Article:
Johnnie B. Hall, the Georgia state trooper assigned to Muhammad Ali during the 1996 Olympics, remembers the moment that defined the Atlanta Games

“I was about 10 feet away from him because, if something happened, I was on top of it to make sure it was lit. It took him a little bit longer to walk up there. But he knew what he had to do.”
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19 Jul 1996: Muhammad Ali holds the torch before lighting the Olympic Flame during the Opening Ceremony of the 1996 Centennial Olympic Games in Atlanta, Georgia.
19 Jul 1996: Muhammad Ali holds the torch before lighting the Olympic Flame during the Opening Ceremony of the 1996 Centennial Olympic Games in Atlanta, Georgia.

Michael Cooper/Allsport via Getty Images

Before the 1996 Centennial Olympic Games began, Georgia State Trooper Johnnie B. Hall received the assignment of a lifetime. For an entire week, he had to escort Muhammad Ali, throughout Atlanta, protecting the champion at every step of the way and ensuring that the boxer, who’d been battling Parkinson’s disease by then for 12 years, didn’t drop the torch once it was handed to him by swimmer Janet Evans. That moment— which almost didn’t happen, as the Washington Post reports—remains one of the most iconic images in Olympic history.

Hall, now retired, recalled the week he spent with “The Greatest,” who on Friday night died at age 74 after being treated in Phoenix hospital for respiratory complications.

For a week, I was the only state trooper assigned to Muhammad Ali. I picked him up from the airport. You wouldn’t believe the amount of people that were there. He always had time to stop, for just a few minutes, to chatterbox with them. My job was to make sure nobody hurt him. Usually, someone like that, they don’t care about law enforcement. He was very, very nice. We had a good relationship. He was living at the Peachtree Hotel on Peachtree Street. I had a room adjoined to his—so that, if he needed anything that night, I could be reached. During the Olympics, he had to be in a certain place at a certain time. I’d tell him: “We’ve got 20 minutes. It’ll take us 10 minutes to get there. We need to go.” He never said a word about it. He just called me “Little Champ.”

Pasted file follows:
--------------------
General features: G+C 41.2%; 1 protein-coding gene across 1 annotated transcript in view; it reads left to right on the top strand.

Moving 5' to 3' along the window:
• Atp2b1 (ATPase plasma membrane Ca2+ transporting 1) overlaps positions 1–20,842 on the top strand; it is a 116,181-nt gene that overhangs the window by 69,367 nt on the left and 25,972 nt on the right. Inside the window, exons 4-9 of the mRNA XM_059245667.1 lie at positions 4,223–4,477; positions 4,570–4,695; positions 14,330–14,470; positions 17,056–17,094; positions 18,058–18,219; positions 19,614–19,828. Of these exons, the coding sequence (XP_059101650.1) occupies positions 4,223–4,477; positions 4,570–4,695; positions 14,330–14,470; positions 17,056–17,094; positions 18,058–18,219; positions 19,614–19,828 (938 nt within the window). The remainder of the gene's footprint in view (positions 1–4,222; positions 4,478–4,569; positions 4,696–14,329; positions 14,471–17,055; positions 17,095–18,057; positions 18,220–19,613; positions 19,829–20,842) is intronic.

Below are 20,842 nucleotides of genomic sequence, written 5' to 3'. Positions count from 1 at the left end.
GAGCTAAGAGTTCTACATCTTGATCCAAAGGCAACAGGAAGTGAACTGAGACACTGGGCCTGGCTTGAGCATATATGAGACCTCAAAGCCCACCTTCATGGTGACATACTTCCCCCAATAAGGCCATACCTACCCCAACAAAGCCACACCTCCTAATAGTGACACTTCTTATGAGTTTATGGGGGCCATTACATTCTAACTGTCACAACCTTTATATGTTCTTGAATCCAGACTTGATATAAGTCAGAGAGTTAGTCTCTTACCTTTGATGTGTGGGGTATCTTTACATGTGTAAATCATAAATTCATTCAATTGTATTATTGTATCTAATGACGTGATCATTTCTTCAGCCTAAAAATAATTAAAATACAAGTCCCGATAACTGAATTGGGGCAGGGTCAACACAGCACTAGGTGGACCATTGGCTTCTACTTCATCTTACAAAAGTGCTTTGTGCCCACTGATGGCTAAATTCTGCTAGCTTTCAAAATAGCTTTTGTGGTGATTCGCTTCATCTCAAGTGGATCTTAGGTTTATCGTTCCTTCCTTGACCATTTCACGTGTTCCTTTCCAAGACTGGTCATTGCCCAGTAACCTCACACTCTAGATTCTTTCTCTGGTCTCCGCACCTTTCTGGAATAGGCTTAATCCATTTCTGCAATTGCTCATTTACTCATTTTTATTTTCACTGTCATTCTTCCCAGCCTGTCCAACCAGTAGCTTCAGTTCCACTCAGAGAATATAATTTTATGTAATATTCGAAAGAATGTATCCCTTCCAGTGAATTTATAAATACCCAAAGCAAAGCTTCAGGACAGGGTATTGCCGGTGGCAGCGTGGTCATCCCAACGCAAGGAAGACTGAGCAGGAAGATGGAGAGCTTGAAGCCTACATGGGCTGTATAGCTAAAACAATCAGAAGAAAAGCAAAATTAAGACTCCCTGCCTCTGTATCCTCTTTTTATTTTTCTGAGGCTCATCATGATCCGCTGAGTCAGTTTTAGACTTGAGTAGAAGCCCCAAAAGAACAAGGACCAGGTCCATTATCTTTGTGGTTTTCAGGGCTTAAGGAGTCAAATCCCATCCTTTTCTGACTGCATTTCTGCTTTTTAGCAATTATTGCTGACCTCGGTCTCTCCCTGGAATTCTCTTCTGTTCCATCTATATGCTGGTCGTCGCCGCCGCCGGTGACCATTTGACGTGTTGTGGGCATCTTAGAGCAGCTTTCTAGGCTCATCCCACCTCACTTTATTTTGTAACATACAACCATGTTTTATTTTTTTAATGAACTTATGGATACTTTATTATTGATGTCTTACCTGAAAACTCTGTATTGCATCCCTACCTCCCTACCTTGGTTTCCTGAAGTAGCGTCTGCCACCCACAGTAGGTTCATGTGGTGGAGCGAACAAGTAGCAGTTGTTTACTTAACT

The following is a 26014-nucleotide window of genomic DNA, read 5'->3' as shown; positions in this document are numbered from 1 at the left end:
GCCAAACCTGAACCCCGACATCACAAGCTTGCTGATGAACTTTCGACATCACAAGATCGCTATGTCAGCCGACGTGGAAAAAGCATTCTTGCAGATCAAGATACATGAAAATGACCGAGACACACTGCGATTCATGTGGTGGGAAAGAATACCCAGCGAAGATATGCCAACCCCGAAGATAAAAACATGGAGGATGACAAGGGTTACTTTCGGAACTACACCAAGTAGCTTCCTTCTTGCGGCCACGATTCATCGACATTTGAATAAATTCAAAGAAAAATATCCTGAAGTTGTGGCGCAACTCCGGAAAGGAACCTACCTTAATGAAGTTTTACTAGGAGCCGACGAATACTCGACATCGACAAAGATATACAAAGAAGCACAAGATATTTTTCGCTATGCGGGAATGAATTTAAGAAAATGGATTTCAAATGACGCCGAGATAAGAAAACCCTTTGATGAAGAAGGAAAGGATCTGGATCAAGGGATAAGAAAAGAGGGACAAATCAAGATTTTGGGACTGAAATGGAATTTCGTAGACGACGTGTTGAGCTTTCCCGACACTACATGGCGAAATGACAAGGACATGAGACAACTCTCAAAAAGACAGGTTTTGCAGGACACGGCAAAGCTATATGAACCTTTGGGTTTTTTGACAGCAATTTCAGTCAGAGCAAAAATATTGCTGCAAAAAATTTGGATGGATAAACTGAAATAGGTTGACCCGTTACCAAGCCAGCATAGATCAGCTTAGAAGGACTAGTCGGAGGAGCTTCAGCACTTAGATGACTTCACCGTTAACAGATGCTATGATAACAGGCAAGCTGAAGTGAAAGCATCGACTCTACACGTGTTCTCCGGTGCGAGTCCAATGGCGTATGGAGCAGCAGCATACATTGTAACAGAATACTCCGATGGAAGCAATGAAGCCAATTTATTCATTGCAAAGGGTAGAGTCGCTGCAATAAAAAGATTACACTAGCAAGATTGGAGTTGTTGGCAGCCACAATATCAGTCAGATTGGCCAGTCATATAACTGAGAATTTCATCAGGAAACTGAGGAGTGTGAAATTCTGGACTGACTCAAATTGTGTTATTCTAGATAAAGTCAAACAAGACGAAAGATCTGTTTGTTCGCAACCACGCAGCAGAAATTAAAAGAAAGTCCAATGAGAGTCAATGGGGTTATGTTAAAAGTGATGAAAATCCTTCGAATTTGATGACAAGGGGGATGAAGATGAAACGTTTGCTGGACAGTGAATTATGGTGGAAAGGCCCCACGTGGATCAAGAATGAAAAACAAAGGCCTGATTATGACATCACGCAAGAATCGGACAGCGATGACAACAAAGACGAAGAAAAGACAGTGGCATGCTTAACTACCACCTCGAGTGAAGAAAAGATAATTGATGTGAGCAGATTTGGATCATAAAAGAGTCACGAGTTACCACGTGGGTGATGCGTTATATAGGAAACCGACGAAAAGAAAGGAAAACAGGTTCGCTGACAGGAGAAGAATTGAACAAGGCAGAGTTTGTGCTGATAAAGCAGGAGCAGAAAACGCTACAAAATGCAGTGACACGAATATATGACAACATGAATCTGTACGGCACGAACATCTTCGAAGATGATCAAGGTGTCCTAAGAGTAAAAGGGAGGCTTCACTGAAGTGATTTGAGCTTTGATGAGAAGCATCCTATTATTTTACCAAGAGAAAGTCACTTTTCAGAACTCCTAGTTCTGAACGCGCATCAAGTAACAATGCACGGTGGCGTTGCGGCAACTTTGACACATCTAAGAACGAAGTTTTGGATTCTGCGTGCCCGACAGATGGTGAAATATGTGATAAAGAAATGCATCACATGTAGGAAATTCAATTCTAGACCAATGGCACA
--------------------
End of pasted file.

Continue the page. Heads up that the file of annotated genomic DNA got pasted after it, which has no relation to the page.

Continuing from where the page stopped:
The [opening] day started around 5 a.m. I had to go in advance to go look at the stadium to make sure I had a way in and a way out. Then I drove back to the hotel. I got him a nap. At around 5:30, 6 o’clock that afternoon, he got dressed. I said, “Muhammad, you’ve got to light the Olympic torch between 8:30 and 9 o’clock.” When we got to the Olympic stadium that afternoon, I cracked my black Suburban’s window down, and there was that chant: Ali! Ali! Ali! It was awesome. But I thought we were going to get mobbed. I said, “If you don’t mind letting me in, and if people want to talk, or take pictures, we’ll do it afterwards. They understood my job.

My job was to stay with him until he lit the Olympic torch. With that Parkinson’s disease he had, I told [the officials], “I ain’t sure he can hold that [torch].” But they said, “Give him a shot.” I was about 10 feet away from him because, if something happened, I was on top of it to make sure it was lit. It took him a little bit longer to walk up there. But he knew what he had to do. He didn’t have any problems. He lit the Olympic torch. It was unbelievable.

I’ve never dreamed of anything like that. The next morning, I called my family and told them about Muhammad Ali. I worked so many details in 31 years. I was on Jimmy Carter’s security detail when he was running for president. This Olympic detail with Muhammad Ali is tops. It’s history. My grandkids can someday go back and look and it.

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